Project stuff-ups causing late nights? Working on weekends instead of spending time with friends and family? Unwanted overtime? If these are commonplace to you, it might be time to ask yourself if your development team is letting you down.
Another day, another missed deadline. At best there are sincere apologies from the team, at worst the team doesn’t even seem to care. You’re doing your bit – you’re committed and you’re working long days and weekends to get the job done. Unless there’s absolute clarity around the reason for the failure, and commitment to change the situation in future, are they really going to get your business to where you need to go?
Mistakes happen. But it’s how we respond to those mistakes that makes all the difference. Some teams use mistakes as an opportunity to learn and improve, a driver of change for the better. Others stick their head in the sand and pretend that it wasn’t their fault, or even worse – deny there’s a problem in the first place. Teams that don’t admit mistakes waste a lot of time playing the blame game, more interested in pointing the finger at someone else than fixing the underlying problem. Good teams openly admit their mistakes, learn from them and improve.
You keep hearing promises from the team that the task or project is ‘almost there’. The project is ‘90% done’, and yet the deadline keeps getting pushed back and you still haven’t seen a demonstration of what’s been done so far.
Humans have a tendency to do easy tasks first, meaning if your project hasn’t been managed properly, that ‘final 10%’ may actually make up half of the effort of the project, or worse, your team may not even have the skills to complete it! If you’re in this situation, it’s time to act. Ask to see what’s been completed so far, and ensure you’re comfortable with the answer they give about why/when the final items will be completed. If in doubt – seek an independent assessment before wasting more time and money.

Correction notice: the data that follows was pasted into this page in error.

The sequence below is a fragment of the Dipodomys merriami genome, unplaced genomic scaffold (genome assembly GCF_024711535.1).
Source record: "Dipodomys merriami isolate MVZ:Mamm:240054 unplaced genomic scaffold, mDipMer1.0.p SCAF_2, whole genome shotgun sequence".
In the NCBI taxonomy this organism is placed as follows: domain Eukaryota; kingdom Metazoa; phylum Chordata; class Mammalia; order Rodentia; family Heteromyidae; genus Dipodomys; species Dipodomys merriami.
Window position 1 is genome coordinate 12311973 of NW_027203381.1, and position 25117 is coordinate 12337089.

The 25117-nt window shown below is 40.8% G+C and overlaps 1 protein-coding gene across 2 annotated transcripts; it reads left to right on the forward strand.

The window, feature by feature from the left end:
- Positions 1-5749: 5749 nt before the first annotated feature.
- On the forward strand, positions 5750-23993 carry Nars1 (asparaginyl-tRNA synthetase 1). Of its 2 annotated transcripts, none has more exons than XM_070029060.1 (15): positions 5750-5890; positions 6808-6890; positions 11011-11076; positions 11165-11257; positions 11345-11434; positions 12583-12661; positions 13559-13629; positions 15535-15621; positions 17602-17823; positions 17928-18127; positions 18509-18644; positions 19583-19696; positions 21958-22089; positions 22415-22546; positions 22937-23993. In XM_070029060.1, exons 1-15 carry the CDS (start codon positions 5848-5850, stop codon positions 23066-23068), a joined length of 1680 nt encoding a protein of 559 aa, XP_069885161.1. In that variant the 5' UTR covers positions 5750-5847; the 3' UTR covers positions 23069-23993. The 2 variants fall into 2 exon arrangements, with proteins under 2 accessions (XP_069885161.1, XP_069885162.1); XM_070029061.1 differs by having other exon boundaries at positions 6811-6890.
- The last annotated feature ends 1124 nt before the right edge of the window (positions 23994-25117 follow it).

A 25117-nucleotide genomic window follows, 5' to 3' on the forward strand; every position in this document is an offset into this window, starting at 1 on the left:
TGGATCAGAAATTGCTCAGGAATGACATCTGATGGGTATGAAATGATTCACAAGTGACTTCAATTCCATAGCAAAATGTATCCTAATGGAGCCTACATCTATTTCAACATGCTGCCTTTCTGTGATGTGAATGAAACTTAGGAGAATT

So you’ve finally ‘finished’ your project, only to find numerous bugs and quality issues – your system is ‘alright’ and technically complete, but you’re not excited about the finished product.
It’s a tendency for an immature developer to want to work on new projects, rather than test and keep working on older projects to ensure they are polished. Inadequate testing can be detrimental to your current project and future development, as existing defects will require 10x more time and effort to rectify if not fixed early on.
You know there’s a problem if you’re having to fix issues yourself, your clients and customers are reporting on defects, and unexpected bugs seem to pop up during development due to poor quality system architecture (your team is working on Module A, but Module C, which is meant to be unrelated, breaks!). Quality issues can be a sign of a lack of processes in place or your development team cutting corners in order to deliver their work on time. It’s better to ensure any issues with your system are found and fixed early on, even if upfront costs seem a lot. Over time, they’ll result in big cost savings as your team won’t have to rectify issues caused by poor quality assurance.
Most development teams can complete the requests you send them, but you start getting real value when they provide proactive suggestions as well. Successful teams collaborate to identify opportunities that help you meet your project or business objectives. You don’t want the pace of your organisation’s innovation to be restricted to your ideas alone. Your team should be contributing to this, helping to innovate as their expertise and knowledge could add value – they probably know things you don’t!
A collaborative development will provide proactive suggestions on ways to benefit your project, identifying potential pitfalls and suggesting ways your projects can succeed long-term. If your team has never given you feedback on how you can contribute to the team better, this is a sign that your relationship is one-way.
You’ve requested an update on how your project is tracking along, but you’re struggling to get a straight answer from your development team. When asking them to explain concepts and ideas, they fluff around, using jargon to smoke screen their uncertainty and making it extremely hard to follow or understand what’s going on. This can be a sign that your development team don’t actually know what’s happening or has no documentation.
If you don’t have absolute clarity of what your next deliverable is and delivery date, warning bells should be ringing. There are countless stories of clients who left their projects to their development team, who would ‘take care of everything’ – only to find it had completely gone off the rails. You should have complete transparency from your team on how your project is tracking, what has been completed, what hasn’t, and expected dates for delivery.
If you’re experiencing any of the above with your current team or agency, we’re here to help.